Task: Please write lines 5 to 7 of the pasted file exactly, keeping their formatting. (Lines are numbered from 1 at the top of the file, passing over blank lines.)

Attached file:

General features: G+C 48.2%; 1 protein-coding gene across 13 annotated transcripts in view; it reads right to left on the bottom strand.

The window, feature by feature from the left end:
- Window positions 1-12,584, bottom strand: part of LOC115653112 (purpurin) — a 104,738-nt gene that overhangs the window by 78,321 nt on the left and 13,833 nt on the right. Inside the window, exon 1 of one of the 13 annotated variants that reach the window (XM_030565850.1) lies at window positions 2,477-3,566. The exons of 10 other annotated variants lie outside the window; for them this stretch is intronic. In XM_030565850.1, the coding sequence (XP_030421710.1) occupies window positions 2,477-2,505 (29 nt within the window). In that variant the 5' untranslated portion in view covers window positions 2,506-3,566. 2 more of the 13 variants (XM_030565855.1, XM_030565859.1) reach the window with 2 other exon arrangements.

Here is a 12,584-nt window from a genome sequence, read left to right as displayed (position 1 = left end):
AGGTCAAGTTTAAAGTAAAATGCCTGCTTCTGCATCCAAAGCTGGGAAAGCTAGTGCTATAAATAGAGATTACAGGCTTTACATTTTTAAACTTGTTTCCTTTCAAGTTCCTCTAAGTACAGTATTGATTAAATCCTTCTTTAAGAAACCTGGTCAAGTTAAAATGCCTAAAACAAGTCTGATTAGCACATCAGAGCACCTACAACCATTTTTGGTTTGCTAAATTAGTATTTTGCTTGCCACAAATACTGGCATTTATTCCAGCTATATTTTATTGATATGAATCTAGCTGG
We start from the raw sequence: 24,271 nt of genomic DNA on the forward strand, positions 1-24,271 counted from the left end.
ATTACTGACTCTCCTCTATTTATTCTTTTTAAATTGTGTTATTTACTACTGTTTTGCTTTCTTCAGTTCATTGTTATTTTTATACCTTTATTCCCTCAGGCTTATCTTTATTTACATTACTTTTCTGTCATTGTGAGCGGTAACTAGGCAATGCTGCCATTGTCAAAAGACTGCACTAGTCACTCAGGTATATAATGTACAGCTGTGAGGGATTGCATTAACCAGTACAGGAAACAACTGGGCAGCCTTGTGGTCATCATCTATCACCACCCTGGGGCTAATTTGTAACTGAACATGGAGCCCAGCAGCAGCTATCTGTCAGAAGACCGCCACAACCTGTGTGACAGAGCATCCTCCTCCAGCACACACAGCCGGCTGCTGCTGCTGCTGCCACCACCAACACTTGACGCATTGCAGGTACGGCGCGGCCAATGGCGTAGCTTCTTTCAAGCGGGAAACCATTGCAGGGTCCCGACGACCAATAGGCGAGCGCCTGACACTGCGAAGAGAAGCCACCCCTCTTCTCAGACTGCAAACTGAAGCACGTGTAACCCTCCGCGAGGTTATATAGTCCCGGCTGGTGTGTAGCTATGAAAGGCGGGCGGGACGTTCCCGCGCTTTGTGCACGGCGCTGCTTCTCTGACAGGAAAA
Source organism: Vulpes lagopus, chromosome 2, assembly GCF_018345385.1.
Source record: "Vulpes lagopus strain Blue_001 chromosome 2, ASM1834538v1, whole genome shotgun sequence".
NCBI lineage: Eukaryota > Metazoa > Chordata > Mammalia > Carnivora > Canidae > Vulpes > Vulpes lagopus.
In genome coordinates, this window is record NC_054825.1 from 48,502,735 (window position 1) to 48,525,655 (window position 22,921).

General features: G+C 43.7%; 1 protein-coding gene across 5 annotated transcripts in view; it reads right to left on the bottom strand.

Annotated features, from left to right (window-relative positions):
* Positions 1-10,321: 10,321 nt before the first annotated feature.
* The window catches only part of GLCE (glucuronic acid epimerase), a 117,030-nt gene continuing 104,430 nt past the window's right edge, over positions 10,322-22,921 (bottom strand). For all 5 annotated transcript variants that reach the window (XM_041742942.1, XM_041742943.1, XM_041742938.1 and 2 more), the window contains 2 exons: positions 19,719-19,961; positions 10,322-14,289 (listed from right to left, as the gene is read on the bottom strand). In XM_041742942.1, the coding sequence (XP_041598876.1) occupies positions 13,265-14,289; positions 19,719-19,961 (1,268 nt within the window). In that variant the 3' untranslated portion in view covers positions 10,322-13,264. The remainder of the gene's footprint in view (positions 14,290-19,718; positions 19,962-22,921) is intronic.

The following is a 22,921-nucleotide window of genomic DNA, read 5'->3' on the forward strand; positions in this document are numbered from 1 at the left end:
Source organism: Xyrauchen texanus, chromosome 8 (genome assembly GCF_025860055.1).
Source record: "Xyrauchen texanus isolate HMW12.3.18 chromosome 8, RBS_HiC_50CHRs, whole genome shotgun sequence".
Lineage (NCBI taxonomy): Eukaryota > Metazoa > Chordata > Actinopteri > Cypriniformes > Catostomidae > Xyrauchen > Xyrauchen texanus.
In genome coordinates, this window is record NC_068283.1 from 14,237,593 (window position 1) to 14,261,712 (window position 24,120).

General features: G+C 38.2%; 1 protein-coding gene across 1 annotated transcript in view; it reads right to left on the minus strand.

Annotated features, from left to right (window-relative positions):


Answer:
AGGTCAAGTTTAAAGTAAAATGCCTGCTTCTGCATCCAAAGCTGGGAAAGCTAGTGCTATAAATAGAGATTACAGGCTTTACATTTTTAAACTTGTTTCCTTTCAAGTTCCTCTAAGTACAGTATTGATTAAATCCTTCTTTAAGAAACCTGGTCAAGTTAAAATGCCTAAAACAAGTCTGATTAGCACATCAGAGCACCTACAACCATTTTTGGTTTGCTAAATTAGTATTTTGCTTGCCACAAATACTGGCATTTATTCCAGCTATATTTTATTGATATGAATCTAGCTGG
We start from the raw sequence: 24,271 nt of genomic DNA on the forward strand, positions 1-24,271 counted from the left end.
ATTACTGACTCTCCTCTATTTATTCTTTTTAAATTGTGTTATTTACTACTGTTTTGCTTTCTTCAGTTCATTGTTATTTTTATACCTTTATTCCCTCAGGCTTATCTTTATTTACATTACTTTTCTGTCATTGTGAGCGGTAACTAGGCAATGCTGCCATTGTCAAAAGACTGCACTAGTCACTCAGGTATATAATGTACAGCTGTGAGGGATTGCATTAACCAGTACAGGAAACAACTGGGCAGCCTTGTGGTCATCATCTATCACCACCCTGGGGCTAATTTGTAACTGAACATGGAGCCCAGCAGCAGCTATCTGTCAGAAGACCGCCACAACCTGTGTGACAGAGCATCCTCCTCCAGCACACACAGCCGGCTGCTGCTGCTGCTGCCACCACCAACACTTGACGCATTGCAGGTACGGCGCGGCCAATGGCGTAGCTTCTTTCAAGCGGGAAACCATTGCAGGGTCCCGACGACCAATAGGCGAGCGCCTGACACTGCGAAGAGAAGCCACCCCTCTTCTCAGACTGCAAACTGAAGCACGTGTAACCCTCCGCGAGGTTATATAGTCCCGGCTGGTGTGTAGCTATGAAAGGCGGGCGGGACGTTCCCGCGCTTTGTGCACGGCGCTGCTTCTCTGACAGGAAAA